Spend your summer underwater with scuba lessons.
Were you one of those kids who used to hold your nose before jumping in the pool? Get over your fear of the deep by becoming one with it. Scuba diving allows you to swim among the fishes, and even though you'll look like a fat, mutant froglet in your wetsuit, mask and fins, the fish never snicker.
No, there aren't too many pretty tropical fish in New Mexico (outside of aquariums), but get your certification here and you're ready to dive deep when you go to Belize or Bali or the Great Barrier Reef. The process of becoming a certified diver includes classroom instruction (reading from a booklet and watching videos), pool time and real diving, usually in Santa Rosa's Blue Hole. You'll learn why divers should never hold their breath, how to share air if one of you runs out and how to maintain your buoyancy at any depth.
According to Bert Eriksson, a Professional Association of Diving Instructors (PADI) course director with Sandia Snorkel and Scuba in Albuquerque, the typical open water course takes approximately 35 hours to complete. Students spend about 10 hours watching a video and reading the course book at home, three hours in the classroom, three hours training in a pool, and a weekend diving at Blue Hole. Sandia Snorkel and Scuba offers the class twice a month, on two consecutive weekends, for $335.
The University of New Mexico, through its Recreational Services Division, also offers a scuba class through Sandia, but because the university is tax exempt (among other reasons), it's cheaper to take the class through UNM. You'll need to be flexible, however, because there are only two sessions per semester; the next session is scheduled for July 12, 14 and 15, with open water dives on July 21 and 22. You don't have to be a UNM student to register. The class includes everything you'll need, including equipment, for $295.
The New Mexico Scuba Center is based in Albuquerque, where it offers two Open Water Diver classes per month. Owner Si Minton, who says he's been diving since 1960, prefers to stretch his classes out longer than most other companies. Particularly anxious divers might find this slower pace reassuring. Minton's shop also specializes in adaptive diving programs for people with disabilities. He says he recently trained a paraglegic to dive.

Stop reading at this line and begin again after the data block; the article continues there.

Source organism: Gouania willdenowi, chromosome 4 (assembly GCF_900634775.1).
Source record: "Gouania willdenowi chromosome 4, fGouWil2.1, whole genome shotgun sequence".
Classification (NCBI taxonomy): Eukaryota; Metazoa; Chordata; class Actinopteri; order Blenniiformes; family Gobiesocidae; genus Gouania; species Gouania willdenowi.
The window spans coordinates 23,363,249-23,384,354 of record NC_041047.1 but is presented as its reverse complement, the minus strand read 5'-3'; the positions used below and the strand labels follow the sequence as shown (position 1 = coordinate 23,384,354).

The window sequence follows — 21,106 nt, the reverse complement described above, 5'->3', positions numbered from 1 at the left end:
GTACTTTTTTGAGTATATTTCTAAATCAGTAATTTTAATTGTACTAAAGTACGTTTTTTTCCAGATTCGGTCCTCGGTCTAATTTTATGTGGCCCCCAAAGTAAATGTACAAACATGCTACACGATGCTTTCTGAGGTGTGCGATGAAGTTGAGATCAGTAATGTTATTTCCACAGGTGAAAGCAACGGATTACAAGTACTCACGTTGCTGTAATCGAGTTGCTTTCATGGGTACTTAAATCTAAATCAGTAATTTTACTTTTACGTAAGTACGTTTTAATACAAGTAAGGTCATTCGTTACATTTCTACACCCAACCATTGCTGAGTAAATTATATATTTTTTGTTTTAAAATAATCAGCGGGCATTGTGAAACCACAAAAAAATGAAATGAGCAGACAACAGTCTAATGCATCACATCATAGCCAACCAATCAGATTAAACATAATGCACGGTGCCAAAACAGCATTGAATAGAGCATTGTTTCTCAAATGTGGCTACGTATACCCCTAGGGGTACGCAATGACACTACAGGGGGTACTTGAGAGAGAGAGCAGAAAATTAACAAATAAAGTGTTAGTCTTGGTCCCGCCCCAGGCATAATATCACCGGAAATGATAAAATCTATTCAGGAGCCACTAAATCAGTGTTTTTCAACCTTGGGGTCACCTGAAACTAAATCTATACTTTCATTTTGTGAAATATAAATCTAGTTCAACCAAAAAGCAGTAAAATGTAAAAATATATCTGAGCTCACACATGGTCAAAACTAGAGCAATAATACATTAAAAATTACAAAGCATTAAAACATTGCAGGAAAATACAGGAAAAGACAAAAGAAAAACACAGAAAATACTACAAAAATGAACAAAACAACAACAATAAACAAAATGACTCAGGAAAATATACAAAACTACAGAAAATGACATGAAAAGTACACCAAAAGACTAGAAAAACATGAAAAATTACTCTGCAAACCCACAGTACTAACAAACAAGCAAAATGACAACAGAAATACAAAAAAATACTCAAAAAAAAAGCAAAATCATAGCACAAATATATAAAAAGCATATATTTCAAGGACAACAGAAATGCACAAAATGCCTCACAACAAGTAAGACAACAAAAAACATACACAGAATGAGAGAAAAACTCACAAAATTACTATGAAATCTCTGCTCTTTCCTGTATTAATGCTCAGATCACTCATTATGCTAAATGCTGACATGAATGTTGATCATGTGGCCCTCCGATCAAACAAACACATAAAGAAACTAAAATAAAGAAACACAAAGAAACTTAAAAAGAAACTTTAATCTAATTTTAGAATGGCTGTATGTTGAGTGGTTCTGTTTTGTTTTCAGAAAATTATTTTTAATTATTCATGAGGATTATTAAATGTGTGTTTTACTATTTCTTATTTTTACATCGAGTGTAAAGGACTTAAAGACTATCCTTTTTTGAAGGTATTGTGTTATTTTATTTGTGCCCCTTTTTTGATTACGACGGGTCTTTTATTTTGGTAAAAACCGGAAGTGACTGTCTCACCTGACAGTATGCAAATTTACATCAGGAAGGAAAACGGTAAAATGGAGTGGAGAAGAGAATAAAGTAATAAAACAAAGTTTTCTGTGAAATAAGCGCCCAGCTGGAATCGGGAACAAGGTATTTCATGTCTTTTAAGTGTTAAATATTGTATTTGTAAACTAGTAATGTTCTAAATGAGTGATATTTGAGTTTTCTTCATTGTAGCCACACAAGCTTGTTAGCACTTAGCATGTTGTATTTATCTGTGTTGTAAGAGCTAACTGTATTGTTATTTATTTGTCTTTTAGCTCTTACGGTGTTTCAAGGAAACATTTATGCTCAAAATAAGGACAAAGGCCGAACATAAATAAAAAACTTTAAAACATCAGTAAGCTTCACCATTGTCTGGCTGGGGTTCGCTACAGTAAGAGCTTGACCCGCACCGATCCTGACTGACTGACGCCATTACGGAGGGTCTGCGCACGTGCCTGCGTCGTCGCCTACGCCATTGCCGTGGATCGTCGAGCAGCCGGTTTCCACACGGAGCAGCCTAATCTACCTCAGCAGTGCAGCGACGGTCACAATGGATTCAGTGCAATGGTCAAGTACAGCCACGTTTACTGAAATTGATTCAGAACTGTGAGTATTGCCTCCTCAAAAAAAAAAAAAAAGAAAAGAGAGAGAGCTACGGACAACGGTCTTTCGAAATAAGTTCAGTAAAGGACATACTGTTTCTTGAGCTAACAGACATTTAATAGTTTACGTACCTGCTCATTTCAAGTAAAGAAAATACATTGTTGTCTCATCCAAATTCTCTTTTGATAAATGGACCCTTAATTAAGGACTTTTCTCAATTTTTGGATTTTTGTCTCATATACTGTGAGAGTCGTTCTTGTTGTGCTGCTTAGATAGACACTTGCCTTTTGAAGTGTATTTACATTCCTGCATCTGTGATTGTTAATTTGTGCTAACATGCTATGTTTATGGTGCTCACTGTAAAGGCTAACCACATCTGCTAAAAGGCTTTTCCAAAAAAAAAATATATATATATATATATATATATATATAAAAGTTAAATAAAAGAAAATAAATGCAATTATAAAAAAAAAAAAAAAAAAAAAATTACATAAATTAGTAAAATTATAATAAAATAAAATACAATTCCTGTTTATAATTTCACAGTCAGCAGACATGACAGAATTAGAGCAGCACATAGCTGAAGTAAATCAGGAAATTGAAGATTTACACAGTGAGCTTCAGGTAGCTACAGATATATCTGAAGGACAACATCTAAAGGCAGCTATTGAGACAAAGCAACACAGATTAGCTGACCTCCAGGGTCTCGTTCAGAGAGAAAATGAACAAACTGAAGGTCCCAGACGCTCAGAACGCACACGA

The New Mexico Scuba Center also has one instructor in Santa Fe. Harvey Monroe offers scuba classes about every other month. His Scuba Rangers class puts kids ages 8 to 12 in full diving gear, and takes them 12 to 14 feet down in a pool. Kids, Monroe says, take to diving much more quickly than adults. "The hardest part is teaching them to equalize their ears," something they will need to do in only a few feet of water, "and to pay attention." Adults may listen better, but they tend to be more afraid of water and of diving.
Monroe's next Scuba Rangers class takes place in August, meeting one afternoon a week for four to five weeks, either at Salvador Perez pool or the Genoveva Chavez Community Center. Monroe's own Ranger-age son helps out with the classes, demonstrating techniques for the other kids. The cost is $250.
Monroe says he doesn't have his next adult class scheduled yet; he waits for demand to build up before he "corrals" them into a group. Adult classes also cost $250, not including basic snorkeling gear or incidentals related to the trip to Blue Hole. (Most people choose to stay overnight in Santa Rosa, but some drive back and forth each day.)
Once you've got your certification, you can dive anywhere in the world. If you're serious about diving, you'll want to buy all of your own gear (which can run about $1,500 to $1,800), or at least your own mask and fins (starting around $100). After training and equipment, diving isn't all that expensive. To put it in perspective: "A horse is pretty expensive," Bert Eriksson says, "skis aren't cheap, and when you go golfing you spend about a dollar for each whack you take on a ball!"
New Mexico Scuba Center
7618 Menaul NE, Albuquerque
$250 (not including basic equipment)
Sandia Snorkel and Scuba
2430 Alamo Ave. SE,
Suite 101, Albuquerque
$335 (including equipment)
UNM Recreational Services Department
$295 (including equipment)
The Scuba Company
2715 San Mateo NE, Albuquerque
$399 (including equipment)